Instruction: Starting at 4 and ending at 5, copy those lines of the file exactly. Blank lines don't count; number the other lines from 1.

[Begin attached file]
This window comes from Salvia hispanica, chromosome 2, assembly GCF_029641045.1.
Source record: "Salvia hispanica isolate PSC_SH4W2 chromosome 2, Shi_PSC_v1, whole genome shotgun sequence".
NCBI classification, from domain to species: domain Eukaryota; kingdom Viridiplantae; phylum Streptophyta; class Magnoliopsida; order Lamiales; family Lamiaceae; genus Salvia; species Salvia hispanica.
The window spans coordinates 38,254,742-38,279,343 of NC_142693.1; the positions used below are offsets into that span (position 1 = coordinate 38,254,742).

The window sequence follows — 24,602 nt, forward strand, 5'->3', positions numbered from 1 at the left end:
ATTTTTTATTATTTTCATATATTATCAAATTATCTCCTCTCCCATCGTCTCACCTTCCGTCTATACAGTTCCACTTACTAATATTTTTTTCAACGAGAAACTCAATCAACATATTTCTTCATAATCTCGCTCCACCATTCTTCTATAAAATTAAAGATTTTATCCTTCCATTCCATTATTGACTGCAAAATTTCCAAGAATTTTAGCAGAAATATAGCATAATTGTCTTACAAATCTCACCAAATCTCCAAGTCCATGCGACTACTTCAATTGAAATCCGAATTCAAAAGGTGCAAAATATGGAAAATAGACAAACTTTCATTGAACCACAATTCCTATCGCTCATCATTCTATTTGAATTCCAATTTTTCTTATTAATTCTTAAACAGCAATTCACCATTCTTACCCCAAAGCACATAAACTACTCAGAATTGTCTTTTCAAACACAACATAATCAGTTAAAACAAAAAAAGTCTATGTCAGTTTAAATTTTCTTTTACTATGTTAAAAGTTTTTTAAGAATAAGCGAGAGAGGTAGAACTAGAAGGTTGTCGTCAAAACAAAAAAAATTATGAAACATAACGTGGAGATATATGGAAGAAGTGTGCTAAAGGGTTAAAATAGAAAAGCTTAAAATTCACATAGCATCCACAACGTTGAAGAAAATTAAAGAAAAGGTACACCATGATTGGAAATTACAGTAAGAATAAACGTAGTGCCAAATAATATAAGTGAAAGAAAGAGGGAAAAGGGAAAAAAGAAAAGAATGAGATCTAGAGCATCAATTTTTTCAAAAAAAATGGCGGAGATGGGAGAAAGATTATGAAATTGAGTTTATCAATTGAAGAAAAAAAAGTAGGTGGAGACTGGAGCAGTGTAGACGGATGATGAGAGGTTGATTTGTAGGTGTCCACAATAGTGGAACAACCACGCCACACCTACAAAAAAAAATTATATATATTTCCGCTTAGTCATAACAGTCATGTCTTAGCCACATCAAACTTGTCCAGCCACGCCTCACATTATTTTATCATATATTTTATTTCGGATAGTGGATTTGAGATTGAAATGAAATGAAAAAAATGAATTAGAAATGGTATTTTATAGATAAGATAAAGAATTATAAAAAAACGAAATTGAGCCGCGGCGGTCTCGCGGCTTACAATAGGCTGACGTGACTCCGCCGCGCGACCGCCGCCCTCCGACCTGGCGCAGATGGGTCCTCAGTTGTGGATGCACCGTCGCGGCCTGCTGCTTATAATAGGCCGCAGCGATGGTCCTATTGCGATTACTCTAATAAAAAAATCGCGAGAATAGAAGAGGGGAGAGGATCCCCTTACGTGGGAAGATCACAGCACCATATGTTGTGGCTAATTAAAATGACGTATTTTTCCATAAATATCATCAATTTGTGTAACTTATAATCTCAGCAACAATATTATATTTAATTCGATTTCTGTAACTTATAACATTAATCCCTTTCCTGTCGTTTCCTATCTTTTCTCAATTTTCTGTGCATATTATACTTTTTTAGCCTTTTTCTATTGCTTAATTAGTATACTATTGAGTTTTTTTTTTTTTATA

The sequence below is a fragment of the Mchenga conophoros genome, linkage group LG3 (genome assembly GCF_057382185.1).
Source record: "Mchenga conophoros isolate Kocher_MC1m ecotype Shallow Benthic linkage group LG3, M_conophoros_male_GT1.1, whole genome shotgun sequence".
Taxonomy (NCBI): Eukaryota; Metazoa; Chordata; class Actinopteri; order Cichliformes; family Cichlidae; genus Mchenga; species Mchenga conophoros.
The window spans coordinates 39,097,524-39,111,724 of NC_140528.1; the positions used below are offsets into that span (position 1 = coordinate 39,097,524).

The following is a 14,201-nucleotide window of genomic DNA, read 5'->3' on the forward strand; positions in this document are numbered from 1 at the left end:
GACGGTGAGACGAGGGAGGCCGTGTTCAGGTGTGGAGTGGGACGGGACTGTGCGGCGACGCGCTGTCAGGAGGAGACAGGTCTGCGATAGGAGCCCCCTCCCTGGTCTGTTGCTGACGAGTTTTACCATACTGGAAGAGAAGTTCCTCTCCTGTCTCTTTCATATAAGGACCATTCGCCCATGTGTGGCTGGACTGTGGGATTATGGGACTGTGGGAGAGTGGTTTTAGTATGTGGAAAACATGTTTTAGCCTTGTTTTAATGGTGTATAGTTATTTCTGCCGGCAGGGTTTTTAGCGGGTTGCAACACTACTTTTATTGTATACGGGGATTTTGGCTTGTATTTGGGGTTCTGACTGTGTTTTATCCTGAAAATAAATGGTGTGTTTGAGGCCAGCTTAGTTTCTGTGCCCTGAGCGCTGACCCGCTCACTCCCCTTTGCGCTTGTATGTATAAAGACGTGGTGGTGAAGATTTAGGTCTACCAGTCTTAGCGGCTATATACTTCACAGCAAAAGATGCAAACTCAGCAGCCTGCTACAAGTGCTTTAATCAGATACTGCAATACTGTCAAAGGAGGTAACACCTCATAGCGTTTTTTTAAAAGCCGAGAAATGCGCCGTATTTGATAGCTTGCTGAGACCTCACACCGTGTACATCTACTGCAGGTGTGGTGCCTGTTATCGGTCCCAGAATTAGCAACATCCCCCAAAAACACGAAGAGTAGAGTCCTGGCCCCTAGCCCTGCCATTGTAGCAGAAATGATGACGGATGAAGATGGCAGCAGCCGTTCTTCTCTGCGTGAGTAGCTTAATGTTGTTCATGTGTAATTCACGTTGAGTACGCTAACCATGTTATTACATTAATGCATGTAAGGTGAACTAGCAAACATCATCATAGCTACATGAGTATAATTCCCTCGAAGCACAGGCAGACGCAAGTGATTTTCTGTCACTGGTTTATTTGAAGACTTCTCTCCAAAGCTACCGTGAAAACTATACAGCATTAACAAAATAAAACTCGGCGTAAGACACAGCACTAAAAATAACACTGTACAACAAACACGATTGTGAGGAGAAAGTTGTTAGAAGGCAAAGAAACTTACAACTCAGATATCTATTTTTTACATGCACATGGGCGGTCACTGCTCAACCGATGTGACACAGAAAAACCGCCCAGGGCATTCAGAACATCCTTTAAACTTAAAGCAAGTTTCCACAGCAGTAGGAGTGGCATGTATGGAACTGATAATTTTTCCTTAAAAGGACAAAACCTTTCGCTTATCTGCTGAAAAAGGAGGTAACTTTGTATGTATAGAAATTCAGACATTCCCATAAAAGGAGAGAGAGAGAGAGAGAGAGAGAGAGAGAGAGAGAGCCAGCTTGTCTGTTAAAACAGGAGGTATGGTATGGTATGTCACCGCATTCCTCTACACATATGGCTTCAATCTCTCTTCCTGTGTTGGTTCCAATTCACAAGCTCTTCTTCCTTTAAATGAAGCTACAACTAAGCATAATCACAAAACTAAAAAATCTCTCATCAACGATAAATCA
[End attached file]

The window spans coordinates 38,254,742-38,279,343 of NC_142693.1; the positions used below are offsets into that span (position 1 = coordinate 38,254,742).

The window sequence follows — 24,602 nt, forward strand, 5'->3', positions numbered from 1 at the left end: